Worldwide semiconductor manufacturing equipment spending is projected to total $38.9 billion in 2012, an 11.6 per cent decline from 2011 spending of $44 billion, according to Gartner.
“Weak market conditions in the second half of 2011 caused pullbacks in expansion plans throughout the semiconductor manufacturing industry,” said Klaus Rinnen, managing vice president at Gartner. “This investment weakness will continue through the first half of 2012 and will surge in the second half of the year. We’re basing these assumptions on the aggressive spending plans announced by the major semiconductor manufacturers. There is a risk that some capacity expansion plans will slip from the second half of 2012 into 2013.”
“Downward pressure on utilisation rates is easing, with the result that utilisations will begin to climb upwards again in the second quarter of 2012,” Mr Rinnen said. “Once the supply is balanced, DRAM and foundry manufacturers will need to begin to increase spending to meet an increase in demand, as the PC market rebounds and consumers begin spending as the economy stabilises.”
Gartner analysts said worldwide semiconductor manufacturing equipment spending will return to double-digit growth in 2013 when spending is projected to total $43 billion, a 10.5 per cent increase from 2012. Worldwide semiconductor capital spending is forecast to total $60.9 billion in 2012, down 7.3 per cent from 2011 spending of $65.8 billion in 2011. Capital spending is expected to grow 3.5 per cent in 2013.
The wafer fab equipment (WFE) market closed out 2011 with spending up 13.3 per cent, based on strong momentum in the first half, however, WFE spending is forecast to decrease 12.7 per cent. WFE spending in 2012 will primarily be on leading-edge technology, as the 20mm and 28/32 nm ramp up.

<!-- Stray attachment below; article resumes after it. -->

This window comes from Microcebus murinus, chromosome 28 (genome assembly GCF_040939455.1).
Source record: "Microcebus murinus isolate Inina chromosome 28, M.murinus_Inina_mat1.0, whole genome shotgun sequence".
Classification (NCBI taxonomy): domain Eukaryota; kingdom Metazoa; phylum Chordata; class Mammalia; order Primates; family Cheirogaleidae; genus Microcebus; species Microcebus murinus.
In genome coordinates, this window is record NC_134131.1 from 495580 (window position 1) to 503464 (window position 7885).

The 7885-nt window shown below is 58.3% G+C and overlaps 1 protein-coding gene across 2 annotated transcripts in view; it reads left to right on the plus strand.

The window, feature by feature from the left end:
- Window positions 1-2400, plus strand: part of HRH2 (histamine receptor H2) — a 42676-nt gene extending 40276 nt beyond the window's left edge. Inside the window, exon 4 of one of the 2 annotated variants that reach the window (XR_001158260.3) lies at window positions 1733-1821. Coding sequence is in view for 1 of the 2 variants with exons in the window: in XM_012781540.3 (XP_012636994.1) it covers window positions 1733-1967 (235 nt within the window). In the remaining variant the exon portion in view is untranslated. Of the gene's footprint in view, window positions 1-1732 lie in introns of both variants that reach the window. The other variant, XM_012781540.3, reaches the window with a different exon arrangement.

Gartner analysts said wafer fab manufacturing capacity utilisation will decline into the low 80 per cent range by the middle of 2012, before slowly increasing to about 90 per cent by the end of 2012. Leading-edge utilisation will return to the low 90 per cent range by the second half of 2012, providing for a positive capital investment environment.
Back-end equipment markets (which include wafer-level packaging and assembly equipment, die-level packaging and assembly equipment, and automated test equipment (ATE)) will see a modest decline in 2012, but it will be followed by growth and sales of more than $.95 billion in 2013.
“Above market action in advanced packaging will not be sufficient for a positive growth rate this year, but it will be the driver for growth in 2013,” Mr Rinnen said.
The capital spending forecast estimates total capital spending from all forms of semiconductor manufacturers, including foundries, and back-end assembly and test service companies. This is based on the industry’s requirements for new and upgraded facilities to meet the forecast demand for semiconductor production. Capital spending represents the total amount spent by the industry for equipment and new facilities, as well as the outlay for land, buildings, furnishings, etc… Capital equipment spending includes all equipment needed to process, inspect, and test and package the chip.